• After you file the petition, the trustee will schedule a creditor meeting between 21 and 50 days later. During the meeting, you will be asked questions regarding your debt and repayment plan under oath.
  • Within 45 days of the creditor meeting, you must attend a confirmation hearing. During the hearing, a judge will decide whether or not to approve the plan. If the plan does not fulfill the rules, you can try to alter it or convert the case to a Chapter 7 bankruptcy.
  • Follow the payback schedule over a three to five-year period. During this period, the trustee will collect and disburse payments.
  • The bankruptcy will be discharged once the repayment plan has been completed. You must also complete a debtor education course through an approved agency, and meet all other conditions.

Chapter 13 has several benefits over liquidation. Here are some of the major advantages of filing for Chapter 13 plan in United States:

  • You can save your home: By filing Chapter 13, you may be able to save your home. Filing Chapter 13 may help you stop foreclosure proceedings. This might help you make delinquent mortgage payments over time.
  • You can reschedule your secured debt: Another advantage of Chapter 13 bankruptcy is that you can reschedule your debt. That means extending the payment plan period, lowering the payments. For the most part, you may only reschedule secured debts and repay creditors, except for the mortgage on your primary residence.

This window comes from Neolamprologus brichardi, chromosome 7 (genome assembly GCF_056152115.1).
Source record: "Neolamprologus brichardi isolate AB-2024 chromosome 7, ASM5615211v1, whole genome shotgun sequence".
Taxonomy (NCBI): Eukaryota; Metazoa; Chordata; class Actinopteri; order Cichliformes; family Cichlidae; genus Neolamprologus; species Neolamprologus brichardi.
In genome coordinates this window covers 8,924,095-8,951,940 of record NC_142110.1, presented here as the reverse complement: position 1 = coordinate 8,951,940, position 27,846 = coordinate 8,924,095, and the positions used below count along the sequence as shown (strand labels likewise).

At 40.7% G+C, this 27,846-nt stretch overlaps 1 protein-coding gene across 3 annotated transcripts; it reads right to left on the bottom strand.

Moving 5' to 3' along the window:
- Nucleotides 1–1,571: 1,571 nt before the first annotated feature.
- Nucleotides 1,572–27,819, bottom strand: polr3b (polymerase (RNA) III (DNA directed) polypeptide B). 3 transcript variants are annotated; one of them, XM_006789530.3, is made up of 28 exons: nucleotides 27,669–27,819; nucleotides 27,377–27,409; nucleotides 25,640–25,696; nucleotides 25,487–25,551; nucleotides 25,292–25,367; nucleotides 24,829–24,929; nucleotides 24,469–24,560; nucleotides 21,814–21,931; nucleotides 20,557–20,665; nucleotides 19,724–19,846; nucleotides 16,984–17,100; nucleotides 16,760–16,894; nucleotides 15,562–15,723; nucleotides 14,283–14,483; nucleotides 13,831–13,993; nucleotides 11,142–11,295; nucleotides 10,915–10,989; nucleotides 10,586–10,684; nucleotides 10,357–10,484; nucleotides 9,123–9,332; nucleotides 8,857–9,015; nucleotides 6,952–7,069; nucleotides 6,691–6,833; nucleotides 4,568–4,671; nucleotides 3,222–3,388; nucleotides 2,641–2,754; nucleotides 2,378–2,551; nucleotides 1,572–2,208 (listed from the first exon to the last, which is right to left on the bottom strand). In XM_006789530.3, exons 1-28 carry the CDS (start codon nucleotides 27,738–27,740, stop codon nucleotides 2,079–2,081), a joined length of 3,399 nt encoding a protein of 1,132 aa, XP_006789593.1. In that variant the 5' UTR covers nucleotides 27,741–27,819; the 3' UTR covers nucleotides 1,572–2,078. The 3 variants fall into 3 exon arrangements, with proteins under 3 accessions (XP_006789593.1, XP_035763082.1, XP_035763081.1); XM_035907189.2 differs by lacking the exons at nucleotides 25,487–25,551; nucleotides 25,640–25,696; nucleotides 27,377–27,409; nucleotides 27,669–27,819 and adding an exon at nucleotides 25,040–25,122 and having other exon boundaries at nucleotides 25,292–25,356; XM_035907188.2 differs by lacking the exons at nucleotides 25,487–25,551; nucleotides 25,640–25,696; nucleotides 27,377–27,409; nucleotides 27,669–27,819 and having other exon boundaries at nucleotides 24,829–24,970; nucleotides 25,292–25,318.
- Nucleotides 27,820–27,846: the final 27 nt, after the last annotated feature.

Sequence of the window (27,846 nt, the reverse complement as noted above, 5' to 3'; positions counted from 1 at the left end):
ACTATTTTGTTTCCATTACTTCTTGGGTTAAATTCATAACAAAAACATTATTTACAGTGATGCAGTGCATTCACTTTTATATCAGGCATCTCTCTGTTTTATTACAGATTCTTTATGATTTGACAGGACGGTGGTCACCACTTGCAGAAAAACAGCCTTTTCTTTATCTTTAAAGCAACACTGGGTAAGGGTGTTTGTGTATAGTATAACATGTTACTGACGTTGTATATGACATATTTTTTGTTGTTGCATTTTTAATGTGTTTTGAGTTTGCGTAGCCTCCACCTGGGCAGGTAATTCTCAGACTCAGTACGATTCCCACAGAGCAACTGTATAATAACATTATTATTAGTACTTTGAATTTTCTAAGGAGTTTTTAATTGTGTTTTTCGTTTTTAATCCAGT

• You won’t have direct contact with creditors: Filing Chapter 13 means you will effectively work under a trustee who will distribute your payments to your creditors, which means you won’t have to talk to them anymore.
  • The plan is extensible: There are always provisions available to extend your Chapter 13 plan. That gives you a certain amount of flexibility, allowing you to adjust your bankruptcy to your individual situation.
  • It acts like a consolidation loan: Finally, a major advantage of Chapter 13 is that it acts like a consolidation loan, making it a convenient way to pay off your debts without being harassed by creditors and collection agencies.

A Chapter 13 plan will remain on your credit report for 7 years from the date you file. Although this chapter bankruptcy filing may have an initial negative impact on your credit score, it tends to improve over the life of the payment plan. After 7 years, all other negative reports on your credit file (like late payments on credit cards, foreclosures, etc.) must be removed.

Compared to Chapter 7 bankruptcy, your credit takes a smaller hit with Chapter 13. However, some limitations, including the inability to get a high credit limit or borrow large amounts of money, will be there until the bankruptcy completely disappears from your credit report.

Last Updated on: Tue, 14th Sep 2021